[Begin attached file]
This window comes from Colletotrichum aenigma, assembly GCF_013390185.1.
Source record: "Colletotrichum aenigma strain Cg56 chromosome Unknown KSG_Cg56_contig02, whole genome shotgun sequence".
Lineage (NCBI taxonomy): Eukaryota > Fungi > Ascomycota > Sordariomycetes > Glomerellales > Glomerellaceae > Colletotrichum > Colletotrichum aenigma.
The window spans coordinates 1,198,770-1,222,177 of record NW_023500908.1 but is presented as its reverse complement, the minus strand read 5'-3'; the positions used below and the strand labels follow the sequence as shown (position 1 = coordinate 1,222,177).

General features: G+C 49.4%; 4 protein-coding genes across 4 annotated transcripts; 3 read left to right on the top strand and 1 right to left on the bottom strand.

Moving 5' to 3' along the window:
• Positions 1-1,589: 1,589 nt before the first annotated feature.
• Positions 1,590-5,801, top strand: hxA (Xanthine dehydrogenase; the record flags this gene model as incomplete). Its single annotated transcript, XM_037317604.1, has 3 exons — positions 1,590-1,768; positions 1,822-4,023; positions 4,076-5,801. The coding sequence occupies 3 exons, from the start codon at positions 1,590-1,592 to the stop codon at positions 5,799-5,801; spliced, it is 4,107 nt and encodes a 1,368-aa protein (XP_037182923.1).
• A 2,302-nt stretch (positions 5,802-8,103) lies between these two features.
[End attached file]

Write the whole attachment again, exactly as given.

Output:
This window comes from Colletotrichum aenigma, assembly GCF_013390185.1.
Source record: "Colletotrichum aenigma strain Cg56 chromosome Unknown KSG_Cg56_contig02, whole genome shotgun sequence".
Lineage (NCBI taxonomy): Eukaryota > Fungi > Ascomycota > Sordariomycetes > Glomerellales > Glomerellaceae > Colletotrichum > Colletotrichum aenigma.
The window spans coordinates 1,198,770-1,222,177 of record NW_023500908.1 but is presented as its reverse complement, the minus strand read 5'-3'; the positions used below and the strand labels follow the sequence as shown (position 1 = coordinate 1,222,177).

General features: G+C 49.4%; 4 protein-coding genes across 4 annotated transcripts; 3 read left to right on the top strand and 1 right to left on the bottom strand.

Moving 5' to 3' along the window:
• Positions 1-1,589: 1,589 nt before the first annotated feature.
• Positions 1,590-5,801, top strand: hxA (Xanthine dehydrogenase; the record flags this gene model as incomplete). Its single annotated transcript, XM_037317604.1, has 3 exons — positions 1,590-1,768; positions 1,822-4,023; positions 4,076-5,801. The coding sequence occupies 3 exons, from the start codon at positions 1,590-1,592 to the stop codon at positions 5,799-5,801; spliced, it is 4,107 nt and encodes a 1,368-aa protein (XP_037182923.1).
• A 2,302-nt stretch (positions 5,802-8,103) lies between these two features.